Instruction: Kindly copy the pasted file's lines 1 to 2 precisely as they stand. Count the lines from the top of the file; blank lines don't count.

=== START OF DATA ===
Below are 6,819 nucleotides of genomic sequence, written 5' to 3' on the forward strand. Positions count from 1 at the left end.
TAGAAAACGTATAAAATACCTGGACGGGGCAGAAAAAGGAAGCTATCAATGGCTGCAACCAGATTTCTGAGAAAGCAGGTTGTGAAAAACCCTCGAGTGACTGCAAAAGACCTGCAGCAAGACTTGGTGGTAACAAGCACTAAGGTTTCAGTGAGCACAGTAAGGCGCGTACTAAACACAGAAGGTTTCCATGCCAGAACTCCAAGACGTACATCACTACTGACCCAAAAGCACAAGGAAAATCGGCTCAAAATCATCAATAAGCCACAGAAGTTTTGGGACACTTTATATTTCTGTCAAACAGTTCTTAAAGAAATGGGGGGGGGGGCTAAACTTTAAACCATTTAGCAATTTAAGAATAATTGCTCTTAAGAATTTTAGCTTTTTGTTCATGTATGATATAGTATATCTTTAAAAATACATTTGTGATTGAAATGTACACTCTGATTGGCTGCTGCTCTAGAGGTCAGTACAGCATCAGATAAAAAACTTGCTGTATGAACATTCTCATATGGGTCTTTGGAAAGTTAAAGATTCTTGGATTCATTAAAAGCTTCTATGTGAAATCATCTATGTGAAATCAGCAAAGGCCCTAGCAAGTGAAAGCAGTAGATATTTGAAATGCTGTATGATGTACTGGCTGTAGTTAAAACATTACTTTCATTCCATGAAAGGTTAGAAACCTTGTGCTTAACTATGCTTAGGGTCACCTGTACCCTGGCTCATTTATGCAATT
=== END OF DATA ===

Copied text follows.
Below are 6,819 nucleotides of genomic sequence, written 5' to 3' on the forward strand. Positions count from 1 at the left end.
TAGAAAACGTATAAAATACCTGGACGGGGCAGAAAAAGGAAGCTATCAATGGCTGCAACCAGATTTCTGAGAAAGCAGGTTGTGAAAAACCCTCGAGTGACTGCAAAAGACCTGCAGCAAGACTTGGTGGTAACAAGCACTAAGGTTTCAGTGAGCACAGTAAGGCGCGTACTAAACACAGAAGGTTTCCATGCCAGAACTCCAAGACGTACATCACTACTGACCCAAAAGCACAAGGAAAATCGGCTCAAAATCATCAATAAGCCACAGAAGTTTTGGGACACTTTATATTTCTGTCAAACAGTTCTTAAAGAAATGGGGGGGGGGGCTAAACTTTAAACCATTTAGCAATTTAAGAATAATTGCTCTTAAGAATTTTAGCTTTTTGTTCATGTATGATATAGTATATCTTTAAAAATACATTTGTGATTGAAATGTACACTCTGATTGGCTGCTGCTCTAGAGGTCAGTACAGCATCAGATAAAAAACTTGCTGTATGAACATTCTCATATGGGTCTTTGGAAAGTTAAAGATTCTTGGATTCATTAAAAGCTTCTATGTGAAATCATCTATGTGAAATCAGCAAAGGCCCTAGCAAGTGAAAGCAGTAGATATTTGAAATGCTGTATGATGTACTGGCTGTAGTTAAAACATTACTTTCATTCCATGAAAGGTTAGAAACCTTGTGCTTAACTATGCTTAGGGTCACCTGTACCCTGGCTCATTTATGCAATT